By Jacob Solis


Brazil’s lower house votes to impeach President Dilma Rousseff

Brazilian President Dilma Rousseff lost the first of two rounds of voting that will decide whether or not the 68-year-old is ousted just months before the Summer Olympics. The House of Deputies, Brazil’s lower house, easily achieved the two-thirds vote necessary to move the process on to the Brazilian senate after an hours-long marathon vote.

If the senate votes to impeach, which is looking more likely than not, then Rousseff will be suspended for 180 days while she stands trial. It is in that case that Rousseff’s Vice President Michel Temer, who also happens to be implicated in a separate corruption scandal, would take over.

Rousseff is officially being impeached over tampering with federal accounts to make Brazil’s economy look better than it was during her re-election bid in 2014, according to NPR. Observers, lawyers and media outlets alike have all called that allegation fairly weak, however.

What is causing more heat for Rousseff is the implication of her mentor and predecessor, Luiz Inácio Lula da Silva, in what is being called Operation Car Wash, where da Silva received the equivalent of $7.8 million in fees from private companies seeking government contracts. The scandal has also implicated other prominent members of her party, the leftist Workers’ Party, which has governed Brazil for the last 13 years.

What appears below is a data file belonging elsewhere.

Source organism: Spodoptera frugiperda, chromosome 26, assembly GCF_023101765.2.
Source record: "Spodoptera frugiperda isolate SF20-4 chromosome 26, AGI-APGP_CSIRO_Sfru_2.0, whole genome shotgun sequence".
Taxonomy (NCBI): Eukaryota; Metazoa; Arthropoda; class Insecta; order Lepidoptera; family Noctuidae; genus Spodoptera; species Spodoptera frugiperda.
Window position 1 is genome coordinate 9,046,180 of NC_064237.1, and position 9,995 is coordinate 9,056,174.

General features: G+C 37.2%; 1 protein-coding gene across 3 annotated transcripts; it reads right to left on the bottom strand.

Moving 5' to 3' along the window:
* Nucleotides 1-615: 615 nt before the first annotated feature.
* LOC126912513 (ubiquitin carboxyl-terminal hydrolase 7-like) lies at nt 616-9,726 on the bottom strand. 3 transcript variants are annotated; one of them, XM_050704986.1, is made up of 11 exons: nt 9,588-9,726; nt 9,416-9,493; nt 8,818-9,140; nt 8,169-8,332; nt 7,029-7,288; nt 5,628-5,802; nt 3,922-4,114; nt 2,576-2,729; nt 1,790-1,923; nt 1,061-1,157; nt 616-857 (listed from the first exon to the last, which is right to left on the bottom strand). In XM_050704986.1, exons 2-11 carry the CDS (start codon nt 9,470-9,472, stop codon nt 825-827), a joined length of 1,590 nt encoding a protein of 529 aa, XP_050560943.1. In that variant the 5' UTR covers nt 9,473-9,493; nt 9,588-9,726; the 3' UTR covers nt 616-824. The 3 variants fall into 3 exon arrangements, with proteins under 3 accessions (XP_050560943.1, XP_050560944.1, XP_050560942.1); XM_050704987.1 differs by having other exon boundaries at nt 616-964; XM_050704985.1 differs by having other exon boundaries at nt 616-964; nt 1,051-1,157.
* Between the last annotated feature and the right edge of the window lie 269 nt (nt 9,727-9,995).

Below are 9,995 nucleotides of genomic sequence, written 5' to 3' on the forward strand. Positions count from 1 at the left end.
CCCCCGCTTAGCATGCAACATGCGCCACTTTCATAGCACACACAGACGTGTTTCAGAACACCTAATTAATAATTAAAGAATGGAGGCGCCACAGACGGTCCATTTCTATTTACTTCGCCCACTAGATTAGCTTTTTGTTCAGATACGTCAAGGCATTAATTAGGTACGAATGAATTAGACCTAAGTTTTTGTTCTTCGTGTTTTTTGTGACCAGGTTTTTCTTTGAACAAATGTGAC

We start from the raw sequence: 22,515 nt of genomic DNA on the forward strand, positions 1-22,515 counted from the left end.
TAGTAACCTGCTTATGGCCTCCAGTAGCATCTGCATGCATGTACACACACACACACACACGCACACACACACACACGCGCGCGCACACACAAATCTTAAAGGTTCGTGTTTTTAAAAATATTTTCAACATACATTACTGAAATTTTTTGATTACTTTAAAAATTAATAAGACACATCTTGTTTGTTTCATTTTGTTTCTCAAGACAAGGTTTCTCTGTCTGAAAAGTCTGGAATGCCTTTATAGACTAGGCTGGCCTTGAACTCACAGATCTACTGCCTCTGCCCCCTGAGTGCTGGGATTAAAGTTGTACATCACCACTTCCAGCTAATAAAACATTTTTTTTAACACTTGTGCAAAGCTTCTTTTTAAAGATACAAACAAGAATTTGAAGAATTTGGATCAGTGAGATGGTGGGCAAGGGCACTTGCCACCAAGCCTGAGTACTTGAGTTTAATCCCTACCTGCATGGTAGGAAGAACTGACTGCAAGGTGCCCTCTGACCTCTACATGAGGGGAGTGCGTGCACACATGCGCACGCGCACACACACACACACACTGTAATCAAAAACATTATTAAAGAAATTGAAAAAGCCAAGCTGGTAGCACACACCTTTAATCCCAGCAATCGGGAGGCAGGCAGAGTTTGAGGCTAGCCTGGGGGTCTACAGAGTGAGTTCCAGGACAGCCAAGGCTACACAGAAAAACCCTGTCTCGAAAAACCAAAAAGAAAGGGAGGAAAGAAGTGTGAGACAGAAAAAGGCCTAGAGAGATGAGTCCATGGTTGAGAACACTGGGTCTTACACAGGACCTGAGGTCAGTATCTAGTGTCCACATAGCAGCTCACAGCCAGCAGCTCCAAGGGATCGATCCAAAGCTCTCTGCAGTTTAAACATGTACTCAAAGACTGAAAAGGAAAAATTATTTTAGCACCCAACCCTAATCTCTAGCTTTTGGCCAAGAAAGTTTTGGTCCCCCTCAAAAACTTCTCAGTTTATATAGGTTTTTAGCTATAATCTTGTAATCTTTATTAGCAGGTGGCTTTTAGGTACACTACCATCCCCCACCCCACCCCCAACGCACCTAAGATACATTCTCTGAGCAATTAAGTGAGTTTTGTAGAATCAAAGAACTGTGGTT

For her part, Rousseff and her supporters have characterized the impeachment attempt as a slow-moving coup by the opposition, though 61 percent of Brazilians do support the removal of Rousseff, per numbers from Brazilian pollster Datafolha.

On Monday, she said the voting will not move her to step down according to NPR.


Students call for ouster of UC Davis chancellor amid photo controversy

The University of California’s Student Association added its voice to the growing number of students and lawmakers calling for the removal of UC Davis Chancellor Linda Katehi on Friday, according to Time Magazine.

This comes after The Sacramento Bee published documents last Wednesday that showed UC Davis paid two public relations firms thousands of dollars in 2013 to have negative online posts about the school and Katehi suppressed. In 2011, UC Davis was embroiled in controversy after students were pepper-sprayed by police during a peaceful protest.

In a statement released after the vote, UCSA President Kevin Sabo had little sympathy for Katehi.

“This is not a lapse of judgment, but a pattern of Katehi’s blatant disregard of her responsibility as a UC leader,” Sabo said.


DRI president’s exit stokes fear over possible university takeover

Officials at the Desert Research Institute, the Nevada System of Higher Education’s environmental research arm, have expressed concerns that the NSHE Board of Regents might allow one or both of the state’s universities to take over the DRI, according to a report Sunday from The Associated Press.

These takeover fears were brought about when the board began discussing a theoretical merger after it was announced that DRI President Stephen Wells will be leaving for another job this summer. While the University of Nevada, Reno, has said it has no plans to merge, officials from the University of Nevada, Las Vegas, did not respond to the AP’s request for comment.

Jacob Solis can be reached at and on Twitter @TheSagebrush.